Levitt presents ‘Afterlives of Trauma’ lecture, opens for online Klenicki exhibit


Poster via nkexhibit.com

Guest speaker Laura Levitt discussed the relationship between art, trauma and healing while presenting her lecture, “The Afterlives of Trauma: Art and Memory.”

By Anna Ligorio, Senior Staff Writer

Artists and writers can create for many reasons, whether it be self-expression, a big project or just for fun. Creating art and literature can also serve a more serious purpose as well — coping with trauma.

Presenting her lecture “The Afterlives of Trauma: Art and Memory,” guest speaker Dr. Laura Levitt discussed this relationship between art, trauma and healing.

Co-sponsored by City of Asylum and Pitt’s Jewish Studies program, the lecture served as an opening discussion for the Center for Bioethics and Health Law’s new virtual exhibit, “Experience, Integration, Expression: The Work of Norman Klenicki.”

The exhibit focuses on the work of Klenicki, a self-taught Brooklyn painter. It reflects on Klenicki’s life and work through themes such as mental health and the effects of medication, as well as the artist’s personal experience and the enduring memory of the Holocaust.

Levitt, a professor of religion, Jewish studies and gender at Temple University, discussed Klenicki’s work and its relation to personal and generational trauma, specifically the trauma faced by Holocaust survivors and their families.

Levitt displayed a series of Klenicki’s works at the start of her lecture, commenting on their relation to trauma from the Holocaust. According to Levitt, artwork is an immensely powerful way to understand emotions that may spring from traumatic experiences.

“[Klenicki’s] work gives the opportunity to consider the lingering effects of trauma, how we carry on, how we live with and continue to build lives,” Levitt said. “Art helps us feel — it helps us open up to unexpected connections and distinctions, things we have not already thought or felt.”

Building off of her 2020 book, “The Objects that Remain,” Levitt discussed how objects and artifacts help us deal with trauma, violence and loss. She also discussed how she has worked through her personal experiences by relating to the experiences of others, such as Klenicki.

“My story is connected to the story of others,” Levitt said. “I write about my rape, but do so in relation to other stories of violation, trauma and loss. I insist on these connections to discover what placing different legacies next to each other can enable us to see and to feel.”

For Levitt, writing books and producing other forms of artwork is a form of self-reflection that can sometimes create a feeling of losing something, but ends up producing new connections with others once finished.

“I think that in the process of creating, the more you do it, the deeper your own understanding emerges,” Levitt said. “Part of putting the work out into the world is a loss because they’re kind of our special companions, but we end up opening a new space for a different kind of connection.”

Bridget Keown, the exhibit curator and lecturer in Pitt’s gender, sexuality and women’s studies program, echoed Levitt’s sentiment that the exhibit and artwork as a whole is a powerful tool for self-reflection.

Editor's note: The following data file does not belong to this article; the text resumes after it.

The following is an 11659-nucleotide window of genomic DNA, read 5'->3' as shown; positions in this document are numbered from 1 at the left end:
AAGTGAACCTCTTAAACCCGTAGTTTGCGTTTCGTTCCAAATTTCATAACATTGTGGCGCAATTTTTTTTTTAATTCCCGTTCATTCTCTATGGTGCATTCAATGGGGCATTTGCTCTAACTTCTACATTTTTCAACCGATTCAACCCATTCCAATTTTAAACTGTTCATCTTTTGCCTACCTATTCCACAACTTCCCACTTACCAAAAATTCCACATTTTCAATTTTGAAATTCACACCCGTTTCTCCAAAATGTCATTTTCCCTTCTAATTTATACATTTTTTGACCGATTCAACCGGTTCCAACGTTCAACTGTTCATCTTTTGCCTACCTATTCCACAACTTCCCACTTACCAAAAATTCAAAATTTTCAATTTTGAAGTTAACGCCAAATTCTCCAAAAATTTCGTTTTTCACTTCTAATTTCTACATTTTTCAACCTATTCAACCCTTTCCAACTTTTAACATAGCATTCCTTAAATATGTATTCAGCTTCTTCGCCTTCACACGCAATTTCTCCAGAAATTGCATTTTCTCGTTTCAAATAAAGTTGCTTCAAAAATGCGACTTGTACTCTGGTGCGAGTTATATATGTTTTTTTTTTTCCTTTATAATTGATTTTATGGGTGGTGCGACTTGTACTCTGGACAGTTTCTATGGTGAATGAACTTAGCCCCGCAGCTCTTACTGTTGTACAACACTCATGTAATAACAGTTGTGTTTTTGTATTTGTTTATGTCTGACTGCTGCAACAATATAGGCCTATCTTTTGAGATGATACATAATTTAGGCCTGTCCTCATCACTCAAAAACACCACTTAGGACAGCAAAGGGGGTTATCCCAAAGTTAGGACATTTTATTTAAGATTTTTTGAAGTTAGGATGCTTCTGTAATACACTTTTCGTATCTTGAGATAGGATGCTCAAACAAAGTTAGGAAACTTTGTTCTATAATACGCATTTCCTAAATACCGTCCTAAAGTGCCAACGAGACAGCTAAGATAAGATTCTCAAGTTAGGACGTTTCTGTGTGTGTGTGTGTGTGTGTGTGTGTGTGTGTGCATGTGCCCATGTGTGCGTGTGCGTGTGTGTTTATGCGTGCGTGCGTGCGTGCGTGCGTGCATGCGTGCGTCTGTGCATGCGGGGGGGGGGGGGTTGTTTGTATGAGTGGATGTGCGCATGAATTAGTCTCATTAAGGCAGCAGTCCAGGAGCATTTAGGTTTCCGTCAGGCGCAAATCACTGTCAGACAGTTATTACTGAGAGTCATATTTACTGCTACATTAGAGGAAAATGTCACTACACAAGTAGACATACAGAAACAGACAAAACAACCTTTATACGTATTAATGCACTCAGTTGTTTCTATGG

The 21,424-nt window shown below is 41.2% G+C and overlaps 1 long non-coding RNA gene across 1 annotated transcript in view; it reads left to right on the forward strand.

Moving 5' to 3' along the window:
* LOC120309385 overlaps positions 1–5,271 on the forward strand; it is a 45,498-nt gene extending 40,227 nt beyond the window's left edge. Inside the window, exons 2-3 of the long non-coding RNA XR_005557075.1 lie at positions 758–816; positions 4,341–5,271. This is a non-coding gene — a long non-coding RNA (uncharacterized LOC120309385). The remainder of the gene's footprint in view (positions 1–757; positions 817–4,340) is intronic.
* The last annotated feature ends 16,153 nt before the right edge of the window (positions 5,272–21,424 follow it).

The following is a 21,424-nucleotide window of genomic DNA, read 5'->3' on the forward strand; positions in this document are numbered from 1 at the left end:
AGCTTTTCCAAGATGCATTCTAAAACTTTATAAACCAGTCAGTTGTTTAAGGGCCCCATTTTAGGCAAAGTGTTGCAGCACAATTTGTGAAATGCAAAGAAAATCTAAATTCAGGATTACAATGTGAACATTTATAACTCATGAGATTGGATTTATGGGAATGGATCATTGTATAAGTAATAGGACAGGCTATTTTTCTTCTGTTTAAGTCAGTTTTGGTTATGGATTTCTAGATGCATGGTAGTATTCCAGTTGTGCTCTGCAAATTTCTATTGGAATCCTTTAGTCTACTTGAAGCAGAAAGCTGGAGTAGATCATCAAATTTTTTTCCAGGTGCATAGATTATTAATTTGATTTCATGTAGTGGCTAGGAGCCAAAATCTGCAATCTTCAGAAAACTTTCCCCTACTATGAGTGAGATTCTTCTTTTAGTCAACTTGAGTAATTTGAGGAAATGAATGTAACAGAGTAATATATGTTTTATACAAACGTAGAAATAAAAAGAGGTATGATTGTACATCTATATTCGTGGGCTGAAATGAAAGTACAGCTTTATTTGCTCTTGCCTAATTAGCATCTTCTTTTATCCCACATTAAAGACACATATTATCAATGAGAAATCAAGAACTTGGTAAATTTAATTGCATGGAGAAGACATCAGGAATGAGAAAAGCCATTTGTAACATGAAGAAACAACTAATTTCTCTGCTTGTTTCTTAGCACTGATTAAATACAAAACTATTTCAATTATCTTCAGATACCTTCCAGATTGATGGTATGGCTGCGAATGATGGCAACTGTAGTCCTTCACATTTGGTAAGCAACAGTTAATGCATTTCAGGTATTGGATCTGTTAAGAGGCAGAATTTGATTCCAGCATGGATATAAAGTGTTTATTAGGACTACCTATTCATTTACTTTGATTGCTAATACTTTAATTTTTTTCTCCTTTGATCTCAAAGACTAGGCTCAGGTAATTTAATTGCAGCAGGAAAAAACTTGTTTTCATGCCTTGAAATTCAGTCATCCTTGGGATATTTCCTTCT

“What’s really powerful about this exhibit is the way it invites viewers to bring themselves and their stories to these paintings,” Keown said. “But it is also a way in which these very personal experiences can be used to build empathy among viewers and help people think through their own stories.”

Levitt also discussed the importance of honoring ancestors’ traumas through storytelling and active listening.

“Listen — really listen. And don’t feel like you have to get it all down,” Levitt said. “And if you go to a place like the Holocaust Museum, you may see things that may not be visible to me, or to even some of your classmates, but you do us an honor by telling us what you see, feel and experience.”

Lisa Parker, the director of the Center for Bioethics and Health Law, said the center studies the relationship between the health humanities and arts, and how they help to inform our understanding of health. Levitt’s discussion is the first of a series of programs that relate to the exhibit.

“To help launch or to draw attention to the exhibition, we want to have a series of programs that interact with different aspects of the exhibits,” Parker said. “It includes mental health, Holocaust trauma, disability and antisemitism — so we plan to have programming that relates to that.” 

The next lecture in this series will take place on Feb. 28. For Keown, who has curated the exhibit for the past two years, Levitt was the perfect person to open for this exhibition.

“Dr. Levitt’s work is very much focused on issues of art and identity, and how the objects we create and curate help us better understand ourselves and society and kind of make sense of things that feel nonsensical,” Keown said.

Levitt acknowledged trauma never truly leaves us, but art is a compelling tool to help us make sense of it.

“Art and writing are acts of imagination that enable many of us to carry on,” Levitt said. “They enable us to tell stories and show how we feel, and they make it possible for us to converse with others, provide companionship and combat the loneliness of living with such memories.”